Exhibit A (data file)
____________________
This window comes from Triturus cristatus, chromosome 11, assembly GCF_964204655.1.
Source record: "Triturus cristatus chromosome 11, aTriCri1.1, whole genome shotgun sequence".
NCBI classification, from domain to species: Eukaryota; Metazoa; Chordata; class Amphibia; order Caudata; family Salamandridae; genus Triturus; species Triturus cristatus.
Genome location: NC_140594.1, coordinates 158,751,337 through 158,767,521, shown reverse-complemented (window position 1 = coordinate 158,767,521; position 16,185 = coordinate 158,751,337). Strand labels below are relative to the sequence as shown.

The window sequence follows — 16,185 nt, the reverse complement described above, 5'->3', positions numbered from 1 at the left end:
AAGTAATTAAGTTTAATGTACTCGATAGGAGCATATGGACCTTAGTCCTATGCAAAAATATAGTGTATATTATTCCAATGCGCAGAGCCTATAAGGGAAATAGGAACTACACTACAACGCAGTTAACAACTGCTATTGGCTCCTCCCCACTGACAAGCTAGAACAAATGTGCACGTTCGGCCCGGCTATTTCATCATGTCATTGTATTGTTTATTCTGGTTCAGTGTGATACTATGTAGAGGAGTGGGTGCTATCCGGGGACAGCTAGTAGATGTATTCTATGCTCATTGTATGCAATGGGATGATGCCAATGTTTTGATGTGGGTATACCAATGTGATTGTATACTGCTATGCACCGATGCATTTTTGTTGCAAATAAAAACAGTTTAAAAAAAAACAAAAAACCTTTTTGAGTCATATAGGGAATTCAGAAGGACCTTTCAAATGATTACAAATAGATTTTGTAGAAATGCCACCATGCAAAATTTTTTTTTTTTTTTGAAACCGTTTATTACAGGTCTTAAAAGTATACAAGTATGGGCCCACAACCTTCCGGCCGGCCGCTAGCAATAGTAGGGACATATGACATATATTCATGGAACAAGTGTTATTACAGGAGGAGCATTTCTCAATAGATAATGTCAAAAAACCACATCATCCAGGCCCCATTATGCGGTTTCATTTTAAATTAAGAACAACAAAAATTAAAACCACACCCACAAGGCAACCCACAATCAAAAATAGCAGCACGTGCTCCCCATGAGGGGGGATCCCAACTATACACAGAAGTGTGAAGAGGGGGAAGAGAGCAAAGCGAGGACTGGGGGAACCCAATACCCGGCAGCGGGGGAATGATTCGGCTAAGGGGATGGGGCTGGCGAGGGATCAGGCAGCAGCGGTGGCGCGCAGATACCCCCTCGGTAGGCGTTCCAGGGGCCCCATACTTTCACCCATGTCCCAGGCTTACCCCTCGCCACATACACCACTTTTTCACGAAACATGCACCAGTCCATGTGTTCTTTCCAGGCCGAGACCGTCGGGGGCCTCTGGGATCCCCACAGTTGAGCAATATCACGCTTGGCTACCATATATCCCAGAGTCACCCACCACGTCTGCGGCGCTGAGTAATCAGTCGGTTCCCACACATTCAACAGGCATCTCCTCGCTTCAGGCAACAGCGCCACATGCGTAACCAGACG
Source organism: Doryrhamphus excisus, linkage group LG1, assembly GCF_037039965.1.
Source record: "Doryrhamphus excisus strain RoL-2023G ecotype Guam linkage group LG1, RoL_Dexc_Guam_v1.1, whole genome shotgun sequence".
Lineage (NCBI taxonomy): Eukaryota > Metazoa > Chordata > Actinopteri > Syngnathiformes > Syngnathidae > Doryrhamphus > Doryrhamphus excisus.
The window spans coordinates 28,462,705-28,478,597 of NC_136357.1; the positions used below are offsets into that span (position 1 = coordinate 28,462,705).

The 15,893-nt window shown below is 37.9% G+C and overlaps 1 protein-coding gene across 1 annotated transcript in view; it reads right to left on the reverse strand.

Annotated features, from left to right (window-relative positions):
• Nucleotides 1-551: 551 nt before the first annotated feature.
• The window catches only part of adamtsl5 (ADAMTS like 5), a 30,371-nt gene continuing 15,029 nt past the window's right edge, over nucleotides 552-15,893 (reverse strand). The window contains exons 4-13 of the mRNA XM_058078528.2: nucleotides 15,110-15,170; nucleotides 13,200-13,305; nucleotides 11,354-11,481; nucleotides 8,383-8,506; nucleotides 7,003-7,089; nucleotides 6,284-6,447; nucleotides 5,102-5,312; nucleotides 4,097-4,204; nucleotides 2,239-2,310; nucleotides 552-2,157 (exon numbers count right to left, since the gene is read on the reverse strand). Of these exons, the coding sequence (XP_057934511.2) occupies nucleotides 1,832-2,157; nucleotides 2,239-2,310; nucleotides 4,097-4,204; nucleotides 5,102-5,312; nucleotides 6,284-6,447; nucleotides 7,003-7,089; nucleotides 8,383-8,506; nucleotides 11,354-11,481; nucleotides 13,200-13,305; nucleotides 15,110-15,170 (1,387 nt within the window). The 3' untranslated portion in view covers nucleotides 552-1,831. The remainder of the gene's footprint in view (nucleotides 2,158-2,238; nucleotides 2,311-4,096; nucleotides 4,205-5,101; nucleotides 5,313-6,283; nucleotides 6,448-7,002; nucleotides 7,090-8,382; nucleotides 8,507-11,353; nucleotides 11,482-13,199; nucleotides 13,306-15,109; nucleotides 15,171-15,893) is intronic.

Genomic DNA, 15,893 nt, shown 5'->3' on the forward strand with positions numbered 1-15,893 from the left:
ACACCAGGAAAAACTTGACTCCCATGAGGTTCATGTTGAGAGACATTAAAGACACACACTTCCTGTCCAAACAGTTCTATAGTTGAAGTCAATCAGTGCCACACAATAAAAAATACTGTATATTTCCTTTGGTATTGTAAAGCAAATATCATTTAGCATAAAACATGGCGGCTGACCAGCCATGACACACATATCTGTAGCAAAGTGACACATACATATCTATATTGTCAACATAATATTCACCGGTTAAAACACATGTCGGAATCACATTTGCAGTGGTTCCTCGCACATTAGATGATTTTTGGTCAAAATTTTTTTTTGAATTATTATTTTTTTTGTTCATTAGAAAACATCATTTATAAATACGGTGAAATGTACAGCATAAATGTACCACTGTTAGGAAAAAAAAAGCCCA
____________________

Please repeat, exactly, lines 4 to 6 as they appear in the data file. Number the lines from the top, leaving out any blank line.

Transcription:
Genome location: NC_140594.1, coordinates 158,751,337 through 158,767,521, shown reverse-complemented (window position 1 = coordinate 158,767,521; position 16,185 = coordinate 158,751,337). Strand labels below are relative to the sequence as shown.

The window sequence follows — 16,185 nt, the reverse complement described above, 5'->3', positions numbered from 1 at the left end:
AAGTAATTAAGTTTAATGTACTCGATAGGAGCATATGGACCTTAGTCCTATGCAAAAATATAGTGTATATTATTCCAATGCGCAGAGCCTATAAGGGAAATAGGAACTACACTACAACGCAGTTAACAACTGCTATTGGCTCCTCCCCACTGACAAGCTAGAACAAATGTGCACGTTCGGCCCGGCTATTTCATCATGTCATTGTATTGTTTATTCTGGTTCAGTGTGATACTATGTAGAGGAGTGGGTGCTATCCGGGGACAGCTAGTAGATGTATTCTATGCTCATTGTATGCAATGGGATGATGCCAATGTTTTGATGTGGGTATACCAATGTGATTGTATACTGCTATGCACCGATGCATTTTTGTTGCAAATAAAAACAGTTTAAAAAAAAACAAAAAACCTTTTTGAGTCATATAGGGAATTCAGAAGGACCTTTCAAATGATTACAAATAGATTTTGTAGAAATGCCACCATGCAAAATTTTTTTTTTTTTTTGAAACCGTTTATTACAGGTCTTAAAAGTATACAAGTATGGGCCCACAACCTTCCGGCCGGCCGCTAGCAATAGTAGGGACATATGACATATATTCATGGAACAAGTGTTATTACAGGAGGAGCATTTCTCAATAGATAATGTCAAAAAACCACATCATCCAGGCCCCATTATGCGGTTTCATTTTAAATTAAGAACAACAAAAATTAAAACCACACCCACAAGGCAACCCACAATCAAAAATAGCAGCACGTGCTCCCCATGAGGGGGGATCCCAACTATACACAGAAGTGTGAAGAGGGGGAAGAGAGCAAAGCGAGGACTGGGGGAACCCAATACCCGGCAGCGGGGGAATGATTCGGCTAAGGGGATGGGGCTGGCGAGGGATCAGGCAGCAGCGGTGGCGCGCAGATACCCCCTCGGTAGGCGTTCCAGGGGCCCCATACTTTCACCCATGTCCCAGGCTTACCCCTCGCCACATACACCACTTTTTCACGAAACATGCACCAGTCCATGTGTTCTTTCCAGGCCGAGACCGTCGGGGGCCTCTGGGATCCCCACAGTTGAGCAATATCACGCTTGGCTACCATATATCCCAGAGTCACCCACCACGTCTGCGGCGCTGAGTAATCAGTCGGTTCCCACACATTCAACAGGCATCTCCTCGCTTCAGGCAACAGCGCCACATGCGTAACCAGACG